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Can TENS Help with Chronic Pelvic Pain?

­­Hi friends! There are many different conditions that can contribute to chronic pelvic pain. Some examples are endometriosis, interstitial cystitis (painful bladder syndrome), irritable bowel syndrome, or vulvodynia. It is common to prescribe pain medications as one of the first treatments, but these medications can cause side effects like nausea, vomiting, and gastritis or can cause addiction (Sharma, 2017). There is an alternative treatment known as Transcutaneous Electrical Nerve Stimulation (TENS).


TENS is a form of electrical stimulation that is easily available and often portable. This TENS unit is an affordable option. Electrodes are placed on the skin and small electrical pulses are delivered. TENS is safe for most individuals but is not safe for certain individuals. It is important to check with your provider to ensure that TENS is safe for you.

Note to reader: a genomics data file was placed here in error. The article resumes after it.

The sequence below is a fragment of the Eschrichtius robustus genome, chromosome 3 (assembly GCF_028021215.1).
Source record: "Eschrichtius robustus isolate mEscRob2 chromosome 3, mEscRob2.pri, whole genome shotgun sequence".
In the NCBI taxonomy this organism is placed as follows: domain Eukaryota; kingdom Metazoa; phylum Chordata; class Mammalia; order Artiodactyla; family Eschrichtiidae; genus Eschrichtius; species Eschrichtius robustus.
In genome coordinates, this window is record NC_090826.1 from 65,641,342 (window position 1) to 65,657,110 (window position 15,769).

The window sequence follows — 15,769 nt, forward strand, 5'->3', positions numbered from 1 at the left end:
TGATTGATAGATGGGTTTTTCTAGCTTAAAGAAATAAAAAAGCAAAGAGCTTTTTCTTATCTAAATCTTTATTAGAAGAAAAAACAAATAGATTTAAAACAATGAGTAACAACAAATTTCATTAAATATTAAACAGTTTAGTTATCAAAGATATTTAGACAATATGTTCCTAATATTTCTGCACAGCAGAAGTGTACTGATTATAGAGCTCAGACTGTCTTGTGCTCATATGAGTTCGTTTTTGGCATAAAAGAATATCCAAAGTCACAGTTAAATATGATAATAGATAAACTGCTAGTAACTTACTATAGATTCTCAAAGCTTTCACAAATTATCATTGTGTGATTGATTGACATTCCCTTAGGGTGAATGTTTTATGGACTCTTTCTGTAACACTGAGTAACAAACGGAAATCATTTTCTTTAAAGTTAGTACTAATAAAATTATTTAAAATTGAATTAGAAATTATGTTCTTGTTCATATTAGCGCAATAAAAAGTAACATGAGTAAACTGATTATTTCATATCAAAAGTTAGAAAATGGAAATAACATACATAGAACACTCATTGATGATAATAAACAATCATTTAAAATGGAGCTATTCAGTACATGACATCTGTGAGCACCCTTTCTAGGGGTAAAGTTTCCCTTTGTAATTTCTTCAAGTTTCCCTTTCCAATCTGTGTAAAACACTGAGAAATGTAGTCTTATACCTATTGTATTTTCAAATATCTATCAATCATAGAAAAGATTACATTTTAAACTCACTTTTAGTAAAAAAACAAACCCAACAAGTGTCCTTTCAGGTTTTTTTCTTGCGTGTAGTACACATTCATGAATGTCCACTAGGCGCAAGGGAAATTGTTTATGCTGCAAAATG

TENS is thought to work by increasing local circulation and releasing endorphins to reduce pain (Sharma, 2017). Research has shown that TENS is a good treatment option for many individuals with pain (Sharma, 2017). On average it can provide pain reduction for 18-24 hours (Sharma, 2017).


In addition to chronic pelvic pain, research supports the use of TENS for managing labor pain, overactive bladder, and fecal incontinence.


Although TENS can be helpful in managing pelvic pain, it is recommended to see a pelvic therapist to address any underlying musculoskeletal impairments (like muscle weakness and tightness) that may be contributing to symptoms. Ask your doctor for a referral or find one near you at www.mypfm.com/find-a-pt.


To learn more about your pelvic floor, check out these great resources:


For providers, check out our online courses to help your clients. Consider joining our Ambassador Program and most of our courses are included with your membership!


Written by Emily Reul, PT, DPT


References

  1. Sharma N, Rekha K, Srinivasan JK. Efficacy of transcutaneous electrical nerve stimulation in the treatment of chronic pelvic pain. J Midlife Health. 2017;8(1):36-39

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